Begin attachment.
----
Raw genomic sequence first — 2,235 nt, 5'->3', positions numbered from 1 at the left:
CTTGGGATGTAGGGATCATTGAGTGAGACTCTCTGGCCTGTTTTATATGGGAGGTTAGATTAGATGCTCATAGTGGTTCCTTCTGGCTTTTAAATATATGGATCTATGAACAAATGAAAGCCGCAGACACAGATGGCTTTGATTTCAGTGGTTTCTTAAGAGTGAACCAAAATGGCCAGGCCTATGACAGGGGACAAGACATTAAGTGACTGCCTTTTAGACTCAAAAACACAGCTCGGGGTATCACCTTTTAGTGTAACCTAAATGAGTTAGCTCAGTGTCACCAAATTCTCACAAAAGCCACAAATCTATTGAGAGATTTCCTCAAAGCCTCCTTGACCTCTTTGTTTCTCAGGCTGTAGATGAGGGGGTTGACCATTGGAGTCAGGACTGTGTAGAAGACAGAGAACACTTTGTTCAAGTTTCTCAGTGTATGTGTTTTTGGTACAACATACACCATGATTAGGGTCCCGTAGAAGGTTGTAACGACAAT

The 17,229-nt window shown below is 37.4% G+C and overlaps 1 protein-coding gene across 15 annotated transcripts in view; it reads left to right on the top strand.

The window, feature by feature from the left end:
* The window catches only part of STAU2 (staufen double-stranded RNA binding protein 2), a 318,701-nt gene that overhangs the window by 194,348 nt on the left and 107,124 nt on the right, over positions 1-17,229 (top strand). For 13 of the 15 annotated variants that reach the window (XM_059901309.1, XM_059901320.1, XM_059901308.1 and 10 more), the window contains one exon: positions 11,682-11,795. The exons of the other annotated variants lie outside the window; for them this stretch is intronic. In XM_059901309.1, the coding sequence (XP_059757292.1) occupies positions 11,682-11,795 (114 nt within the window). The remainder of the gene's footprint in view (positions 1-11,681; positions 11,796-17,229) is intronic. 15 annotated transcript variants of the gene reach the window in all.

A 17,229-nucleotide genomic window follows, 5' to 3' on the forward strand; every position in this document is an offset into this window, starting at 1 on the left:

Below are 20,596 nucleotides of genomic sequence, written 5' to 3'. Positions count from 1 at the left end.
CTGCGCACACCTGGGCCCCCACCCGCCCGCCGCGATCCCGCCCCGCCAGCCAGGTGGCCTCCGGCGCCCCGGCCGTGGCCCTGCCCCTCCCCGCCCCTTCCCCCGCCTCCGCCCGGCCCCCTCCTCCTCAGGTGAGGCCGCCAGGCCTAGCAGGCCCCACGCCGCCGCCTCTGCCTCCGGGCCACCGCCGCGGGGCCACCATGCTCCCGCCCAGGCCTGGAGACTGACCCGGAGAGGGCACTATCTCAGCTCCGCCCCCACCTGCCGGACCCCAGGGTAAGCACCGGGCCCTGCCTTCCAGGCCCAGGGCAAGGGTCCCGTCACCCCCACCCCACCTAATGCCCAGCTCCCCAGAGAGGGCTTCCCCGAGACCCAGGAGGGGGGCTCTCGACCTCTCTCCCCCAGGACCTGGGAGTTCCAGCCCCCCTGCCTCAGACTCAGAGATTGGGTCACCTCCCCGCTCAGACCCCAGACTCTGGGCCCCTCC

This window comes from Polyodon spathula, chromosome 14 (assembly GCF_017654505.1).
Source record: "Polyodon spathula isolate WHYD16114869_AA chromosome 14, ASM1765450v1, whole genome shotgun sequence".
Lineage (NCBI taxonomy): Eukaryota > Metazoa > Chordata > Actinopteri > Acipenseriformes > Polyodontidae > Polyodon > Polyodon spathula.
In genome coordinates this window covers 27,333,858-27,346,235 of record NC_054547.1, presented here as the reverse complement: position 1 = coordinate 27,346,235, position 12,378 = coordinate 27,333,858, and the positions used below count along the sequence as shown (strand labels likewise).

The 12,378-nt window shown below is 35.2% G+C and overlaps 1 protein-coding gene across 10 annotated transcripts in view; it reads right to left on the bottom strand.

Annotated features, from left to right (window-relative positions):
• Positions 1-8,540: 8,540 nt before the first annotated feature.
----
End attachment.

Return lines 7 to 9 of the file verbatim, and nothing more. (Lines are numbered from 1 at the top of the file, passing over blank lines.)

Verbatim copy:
Below are 20,596 nucleotides of genomic sequence, written 5' to 3'. Positions count from 1 at the left end.
CTGCGCACACCTGGGCCCCCACCCGCCCGCCGCGATCCCGCCCCGCCAGCCAGGTGGCCTCCGGCGCCCCGGCCGTGGCCCTGCCCCTCCCCGCCCCTTCCCCCGCCTCCGCCCGGCCCCCTCCTCCTCAGGTGAGGCCGCCAGGCCTAGCAGGCCCCACGCCGCCGCCTCTGCCTCCGGGCCACCGCCGCGGGGCCACCATGCTCCCGCCCAGGCCTGGAGACTGACCCGGAGAGGGCACTATCTCAGCTCCGCCCCCACCTGCCGGACCCCAGGGTAAGCACCGGGCCCTGCCTTCCAGGCCCAGGGCAAGGGTCCCGTCACCCCCACCCCACCTAATGCCCAGCTCCCCAGAGAGGGCTTCCCCGAGACCCAGGAGGGGGGCTCTCGACCTCTCTCCCCCAGGACCTGGGAGTTCCAGCCCCCCTGCCTCAGACTCAGAGATTGGGTCACCTCCCCGCTCAGACCCCAGACTCTGGGCCCCTCC

This window comes from Polyodon spathula, chromosome 14 (assembly GCF_017654505.1).